When you were a kid, a plate of green beans or carrots probably seemed less appealing than a handful of cookies or a bowl of ice cream. Mom or dad telling you to “eat your vegetables” was the last thing you wanted to hear.
Hopefully, you've made friends with fresh fruits and vegetables as you've grown up. But even if you're just acquaintances, these foods are nonetheless essential to good health, particularly your teeth and gums. Among other things, they're packed with vitamins and minerals that help prevent tooth decay, gum disease or even oral cancer.
Here's a sampling of dental health-boosting micronutrients and the foods you'll find them in.
Vitamin C. Found in a variety of fruits and vegetables, vitamin C boosts the immune system to fight infections like tooth decay or gum disease. It's also an antioxidant that lowers your risk of cancer.
Calcium. This mineral obtained through dairy products, bony fish, greens and legumes, strengthens teeth and bones. It can also improve nerve and muscle function.
Vitamin D. This vitamin helps teeth absorb calcium to make them less prone to decay. You can find this essential vitamin in dairy foods, eggs, fatty fish or sunlight.
Phosphorus. Like calcium, phosphorus also strengthens teeth and bones. You'll find it plentiful in dairy and meats, especially seafood and poultry.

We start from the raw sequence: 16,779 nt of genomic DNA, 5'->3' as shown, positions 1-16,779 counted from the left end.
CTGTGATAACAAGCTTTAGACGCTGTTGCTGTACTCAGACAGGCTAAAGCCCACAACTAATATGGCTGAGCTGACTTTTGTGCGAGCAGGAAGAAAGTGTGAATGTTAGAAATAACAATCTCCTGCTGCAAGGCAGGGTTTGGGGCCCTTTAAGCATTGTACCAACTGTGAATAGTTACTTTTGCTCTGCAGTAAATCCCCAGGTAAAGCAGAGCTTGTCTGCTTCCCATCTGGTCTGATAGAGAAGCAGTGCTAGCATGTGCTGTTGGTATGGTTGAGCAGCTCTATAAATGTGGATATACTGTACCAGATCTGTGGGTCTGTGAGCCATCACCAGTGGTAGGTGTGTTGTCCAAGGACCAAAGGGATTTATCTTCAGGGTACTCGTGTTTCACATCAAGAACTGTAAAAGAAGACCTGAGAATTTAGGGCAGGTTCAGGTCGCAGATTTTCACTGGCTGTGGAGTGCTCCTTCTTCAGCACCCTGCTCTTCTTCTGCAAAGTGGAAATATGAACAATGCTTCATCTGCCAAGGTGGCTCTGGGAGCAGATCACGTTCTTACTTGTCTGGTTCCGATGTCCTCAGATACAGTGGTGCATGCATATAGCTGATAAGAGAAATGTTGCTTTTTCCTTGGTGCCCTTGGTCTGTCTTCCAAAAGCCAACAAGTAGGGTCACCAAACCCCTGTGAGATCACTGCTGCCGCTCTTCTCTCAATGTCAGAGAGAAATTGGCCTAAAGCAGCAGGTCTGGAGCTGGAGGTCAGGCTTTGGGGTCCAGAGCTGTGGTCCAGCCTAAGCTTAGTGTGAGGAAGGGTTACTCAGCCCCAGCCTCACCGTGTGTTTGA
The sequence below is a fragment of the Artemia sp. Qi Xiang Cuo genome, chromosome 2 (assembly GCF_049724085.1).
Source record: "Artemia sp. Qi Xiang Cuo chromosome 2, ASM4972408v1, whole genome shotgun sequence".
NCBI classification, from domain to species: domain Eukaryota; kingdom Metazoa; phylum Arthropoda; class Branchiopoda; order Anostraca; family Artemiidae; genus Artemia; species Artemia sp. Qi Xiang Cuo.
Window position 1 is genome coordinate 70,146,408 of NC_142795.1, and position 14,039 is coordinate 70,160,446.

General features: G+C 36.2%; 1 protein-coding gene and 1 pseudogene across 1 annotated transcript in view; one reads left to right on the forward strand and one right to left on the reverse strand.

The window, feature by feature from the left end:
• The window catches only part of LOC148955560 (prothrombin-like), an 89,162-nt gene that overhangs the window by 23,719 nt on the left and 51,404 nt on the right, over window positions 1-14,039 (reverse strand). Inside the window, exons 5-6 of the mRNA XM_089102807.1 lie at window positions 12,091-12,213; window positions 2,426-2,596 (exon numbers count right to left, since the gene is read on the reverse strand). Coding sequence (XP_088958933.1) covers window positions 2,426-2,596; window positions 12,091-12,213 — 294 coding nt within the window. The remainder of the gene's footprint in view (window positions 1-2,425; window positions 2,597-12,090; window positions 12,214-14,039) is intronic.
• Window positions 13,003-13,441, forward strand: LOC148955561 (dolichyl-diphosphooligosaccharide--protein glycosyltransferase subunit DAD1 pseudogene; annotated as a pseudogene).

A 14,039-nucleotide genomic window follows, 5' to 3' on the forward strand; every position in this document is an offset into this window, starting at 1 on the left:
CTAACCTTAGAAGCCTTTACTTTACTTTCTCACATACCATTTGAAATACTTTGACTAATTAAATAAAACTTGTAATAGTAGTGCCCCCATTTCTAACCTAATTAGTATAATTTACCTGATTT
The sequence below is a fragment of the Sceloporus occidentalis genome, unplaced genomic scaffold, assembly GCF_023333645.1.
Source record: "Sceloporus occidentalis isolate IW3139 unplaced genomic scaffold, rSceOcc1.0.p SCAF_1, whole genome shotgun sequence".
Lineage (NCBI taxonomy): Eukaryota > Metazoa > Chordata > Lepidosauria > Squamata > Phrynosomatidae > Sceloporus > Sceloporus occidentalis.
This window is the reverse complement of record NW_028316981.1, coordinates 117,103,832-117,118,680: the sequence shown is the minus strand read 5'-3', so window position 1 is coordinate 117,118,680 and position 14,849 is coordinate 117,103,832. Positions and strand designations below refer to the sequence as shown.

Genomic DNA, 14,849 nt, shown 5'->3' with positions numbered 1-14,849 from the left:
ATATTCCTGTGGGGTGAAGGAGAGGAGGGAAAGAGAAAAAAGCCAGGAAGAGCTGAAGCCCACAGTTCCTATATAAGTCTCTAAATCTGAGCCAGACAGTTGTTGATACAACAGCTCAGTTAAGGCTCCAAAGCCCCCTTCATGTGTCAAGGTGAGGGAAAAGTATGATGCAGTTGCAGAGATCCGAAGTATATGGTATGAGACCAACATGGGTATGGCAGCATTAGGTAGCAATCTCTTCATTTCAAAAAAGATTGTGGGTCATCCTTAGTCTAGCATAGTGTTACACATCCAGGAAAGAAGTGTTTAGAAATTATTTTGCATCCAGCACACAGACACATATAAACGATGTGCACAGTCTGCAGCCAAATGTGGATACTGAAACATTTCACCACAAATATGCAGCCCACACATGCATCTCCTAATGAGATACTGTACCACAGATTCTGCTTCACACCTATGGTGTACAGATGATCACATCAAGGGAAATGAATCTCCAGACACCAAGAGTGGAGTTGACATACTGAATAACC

Magnesium. This mineral helps teeth and bones absorb other minerals and can also help with enzyme function needed to avoid disease. You'll find it in nuts, legumes, whole grains, dark leafy greens, seafood and chocolate.
If you don't think you're getting enough of these and other nutrients, you can obtain them through dietary supplements. But do be careful: The Food and Drug Administration (FDA) can remove harmful supplements from the market, but only after consumer use has provided evidence that they're unsafe. And, you won't be getting fiber or other elements found in regular foods that your body needs to be healthy and function properly.
Still, if you think you need to supplement a nutritional deficiency, speak first with your doctor or dentist about it and what you should take. If at all possible, though, eat your veggies—your teeth and gums, as well as the rest of your body, will be the healthier for it.
If you would like more information on nutrition's role in dental health, please contact us or schedule an appointment for a consultation. You can also learn more about this topic by reading the Dear Doctor magazine article “Vitamins & Dietary Supplements.”